So, at this point: we have made the bisque. We have made the green basil sauce (pesto). And we have prepared the toasted breadcrumbs. We are on a roll. Which reminds me, put the pasta water onto boil. Now is the time. Put a lid on the pan, it boils quicker that way.
Use as much or as little garlic per person to season the olive oil (at least one tablespoon per serving, and I would recommend even slightly more). Add some chilli (again as little or as much as you like) to the pan with the olive oil in it. Turn on the heat and cook the garlic (maker sure it doesn’t burn). It is surprising how much garlic is required to make this dish taste good. Normally, for other recipes, I would use less … but for this recipe, I used two cloves per person, and sliced them lengthwise in half.
Pour this into the big pan.
Time to steam the mussels, clams and prawns.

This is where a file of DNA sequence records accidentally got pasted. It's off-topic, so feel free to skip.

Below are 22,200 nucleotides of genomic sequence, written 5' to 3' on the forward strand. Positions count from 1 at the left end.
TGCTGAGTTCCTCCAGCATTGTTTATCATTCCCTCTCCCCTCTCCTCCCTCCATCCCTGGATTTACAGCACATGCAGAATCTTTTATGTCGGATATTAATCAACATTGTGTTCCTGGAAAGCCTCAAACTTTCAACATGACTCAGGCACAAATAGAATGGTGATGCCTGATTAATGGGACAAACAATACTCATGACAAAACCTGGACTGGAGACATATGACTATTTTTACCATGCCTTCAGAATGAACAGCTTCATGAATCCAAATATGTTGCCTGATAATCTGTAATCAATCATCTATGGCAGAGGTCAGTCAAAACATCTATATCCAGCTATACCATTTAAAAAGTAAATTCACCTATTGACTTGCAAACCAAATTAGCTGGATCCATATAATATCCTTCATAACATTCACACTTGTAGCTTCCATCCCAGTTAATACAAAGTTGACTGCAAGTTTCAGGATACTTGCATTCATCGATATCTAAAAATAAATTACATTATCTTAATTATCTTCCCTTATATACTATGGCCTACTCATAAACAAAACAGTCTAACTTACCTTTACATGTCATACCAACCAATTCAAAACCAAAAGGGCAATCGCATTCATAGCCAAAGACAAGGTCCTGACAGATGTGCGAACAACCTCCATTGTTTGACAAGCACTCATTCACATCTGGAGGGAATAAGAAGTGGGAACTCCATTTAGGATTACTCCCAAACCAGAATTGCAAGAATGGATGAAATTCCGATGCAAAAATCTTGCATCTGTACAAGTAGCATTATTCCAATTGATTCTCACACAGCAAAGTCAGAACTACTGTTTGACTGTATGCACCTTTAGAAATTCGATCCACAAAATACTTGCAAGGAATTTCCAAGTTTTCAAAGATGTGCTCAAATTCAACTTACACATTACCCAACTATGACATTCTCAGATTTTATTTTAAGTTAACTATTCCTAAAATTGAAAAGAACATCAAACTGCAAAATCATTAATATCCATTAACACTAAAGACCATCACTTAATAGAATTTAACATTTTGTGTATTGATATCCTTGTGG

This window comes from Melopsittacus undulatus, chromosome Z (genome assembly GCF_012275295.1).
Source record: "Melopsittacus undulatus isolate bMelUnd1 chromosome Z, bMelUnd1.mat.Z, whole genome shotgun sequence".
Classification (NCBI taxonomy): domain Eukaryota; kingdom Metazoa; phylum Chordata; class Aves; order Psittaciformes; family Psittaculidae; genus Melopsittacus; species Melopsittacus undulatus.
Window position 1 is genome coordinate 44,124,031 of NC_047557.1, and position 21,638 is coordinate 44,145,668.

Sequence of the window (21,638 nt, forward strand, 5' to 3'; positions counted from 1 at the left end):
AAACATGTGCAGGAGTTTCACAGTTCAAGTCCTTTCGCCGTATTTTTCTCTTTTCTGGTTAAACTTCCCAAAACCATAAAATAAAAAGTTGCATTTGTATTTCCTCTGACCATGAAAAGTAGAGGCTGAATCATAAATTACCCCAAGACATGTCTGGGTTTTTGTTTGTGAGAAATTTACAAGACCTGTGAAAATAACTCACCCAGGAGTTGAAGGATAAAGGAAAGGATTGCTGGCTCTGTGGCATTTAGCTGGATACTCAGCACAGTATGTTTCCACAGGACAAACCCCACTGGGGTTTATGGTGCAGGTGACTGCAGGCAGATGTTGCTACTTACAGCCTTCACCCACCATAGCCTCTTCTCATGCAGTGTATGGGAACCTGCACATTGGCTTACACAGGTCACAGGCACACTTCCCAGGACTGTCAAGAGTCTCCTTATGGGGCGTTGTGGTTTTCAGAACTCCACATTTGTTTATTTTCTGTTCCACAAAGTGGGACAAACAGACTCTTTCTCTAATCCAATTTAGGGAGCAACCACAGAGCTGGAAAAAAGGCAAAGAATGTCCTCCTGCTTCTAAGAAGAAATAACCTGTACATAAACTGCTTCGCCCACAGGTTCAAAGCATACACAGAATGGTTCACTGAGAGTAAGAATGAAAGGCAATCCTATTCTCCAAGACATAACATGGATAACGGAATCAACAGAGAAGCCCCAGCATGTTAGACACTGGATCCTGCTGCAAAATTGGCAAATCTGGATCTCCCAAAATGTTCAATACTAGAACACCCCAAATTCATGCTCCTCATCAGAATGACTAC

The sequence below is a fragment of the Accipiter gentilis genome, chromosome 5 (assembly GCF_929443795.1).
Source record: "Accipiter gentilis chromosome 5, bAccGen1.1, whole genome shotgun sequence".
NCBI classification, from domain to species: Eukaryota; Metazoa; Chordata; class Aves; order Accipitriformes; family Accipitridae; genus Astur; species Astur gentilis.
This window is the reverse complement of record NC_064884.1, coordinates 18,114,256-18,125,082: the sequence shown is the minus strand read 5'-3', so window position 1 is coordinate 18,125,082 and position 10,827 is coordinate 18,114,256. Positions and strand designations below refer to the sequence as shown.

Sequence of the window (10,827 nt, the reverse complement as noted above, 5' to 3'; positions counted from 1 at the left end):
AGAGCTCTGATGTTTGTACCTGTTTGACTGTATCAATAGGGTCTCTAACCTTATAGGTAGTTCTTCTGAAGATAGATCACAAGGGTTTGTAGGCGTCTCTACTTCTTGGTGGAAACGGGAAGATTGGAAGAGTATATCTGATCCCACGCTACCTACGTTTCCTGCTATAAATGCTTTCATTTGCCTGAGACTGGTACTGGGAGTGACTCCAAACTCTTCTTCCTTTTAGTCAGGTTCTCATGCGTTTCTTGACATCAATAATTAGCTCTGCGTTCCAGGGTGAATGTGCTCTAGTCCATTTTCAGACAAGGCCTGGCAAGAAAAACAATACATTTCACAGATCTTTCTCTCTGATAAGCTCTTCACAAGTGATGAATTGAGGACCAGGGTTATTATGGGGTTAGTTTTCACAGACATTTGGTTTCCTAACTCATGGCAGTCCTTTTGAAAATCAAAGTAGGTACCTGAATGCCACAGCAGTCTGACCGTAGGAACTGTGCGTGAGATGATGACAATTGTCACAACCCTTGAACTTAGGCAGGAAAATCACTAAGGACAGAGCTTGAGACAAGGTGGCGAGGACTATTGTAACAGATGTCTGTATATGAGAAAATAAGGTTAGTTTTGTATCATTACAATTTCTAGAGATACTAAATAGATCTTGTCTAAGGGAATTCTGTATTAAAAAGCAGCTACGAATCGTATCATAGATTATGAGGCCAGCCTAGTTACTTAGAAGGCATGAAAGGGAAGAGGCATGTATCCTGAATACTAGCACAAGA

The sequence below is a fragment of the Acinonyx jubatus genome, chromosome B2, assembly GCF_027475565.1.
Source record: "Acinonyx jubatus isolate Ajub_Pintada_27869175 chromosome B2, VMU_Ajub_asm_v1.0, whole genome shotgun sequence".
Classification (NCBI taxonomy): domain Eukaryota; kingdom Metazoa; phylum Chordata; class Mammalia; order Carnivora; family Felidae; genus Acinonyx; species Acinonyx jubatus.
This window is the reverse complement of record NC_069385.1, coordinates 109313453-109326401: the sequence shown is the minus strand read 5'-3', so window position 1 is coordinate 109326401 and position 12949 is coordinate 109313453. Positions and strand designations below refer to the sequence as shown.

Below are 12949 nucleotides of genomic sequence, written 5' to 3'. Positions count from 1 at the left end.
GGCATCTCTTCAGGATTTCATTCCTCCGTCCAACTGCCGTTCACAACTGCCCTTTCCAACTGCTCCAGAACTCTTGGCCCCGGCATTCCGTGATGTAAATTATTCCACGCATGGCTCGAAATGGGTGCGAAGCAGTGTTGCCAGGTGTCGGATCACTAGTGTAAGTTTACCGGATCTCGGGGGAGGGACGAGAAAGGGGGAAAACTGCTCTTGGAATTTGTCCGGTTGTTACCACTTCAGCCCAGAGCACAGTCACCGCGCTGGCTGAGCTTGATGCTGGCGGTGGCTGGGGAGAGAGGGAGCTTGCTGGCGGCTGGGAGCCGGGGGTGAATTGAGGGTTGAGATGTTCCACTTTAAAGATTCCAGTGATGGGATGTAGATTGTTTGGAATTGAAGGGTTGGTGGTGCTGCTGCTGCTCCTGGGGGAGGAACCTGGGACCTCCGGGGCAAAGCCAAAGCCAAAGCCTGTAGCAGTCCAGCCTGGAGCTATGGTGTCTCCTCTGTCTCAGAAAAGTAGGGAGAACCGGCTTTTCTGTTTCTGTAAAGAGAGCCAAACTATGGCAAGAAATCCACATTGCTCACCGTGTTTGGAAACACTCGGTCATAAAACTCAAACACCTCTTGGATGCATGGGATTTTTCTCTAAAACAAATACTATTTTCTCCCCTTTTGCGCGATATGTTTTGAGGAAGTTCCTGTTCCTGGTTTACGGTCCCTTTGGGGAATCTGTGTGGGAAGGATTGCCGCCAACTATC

Place them in the big pan, cover with a lid and cook until they steam open (only a few minutes).
When they have, remove the lid and add a fistful of parsley leaves.
Once the pasta has reached a rolling boil, salt it, and add the pasta. Fiddly Factor: You are going to cook the pasta for only HALF the time recommended on the packet. You will finish off cooking the pasta in the large pan with the seafood in it.
And so now the tempo charges up. This is when one has to keep one’s wits about one’s person and can’t be interrupted bar any emergency.
Looking good and smelling divine but we need to remove some of the shells. Asbestos fingers are required for this job, beware: the shells are indeed hot.
These can be thrown away now.
And this soupy beauty is what we are left with. Turn the heat on now (a strong flame) and …
Add the half-cooked pasta. Now is the time to stir.
A vigorous stirring of the pasta, until it soaks up all the liquid, and Jack’s the man for the job. It might even be that the pasta is still too ‘al dente’ by the time it has absorbed all the liquid: in which case add a ladleful of the cooking water.
Transfer the now cooked pasta into a serving dish. And sprinkle the toasted breadcrumbs over it.
Place the prawns where they can be seen, on top of the pasta. Create a circle and add a daub of the green sauce in the middle.
Always a pleasure to cook for you Jack. Alla prossima.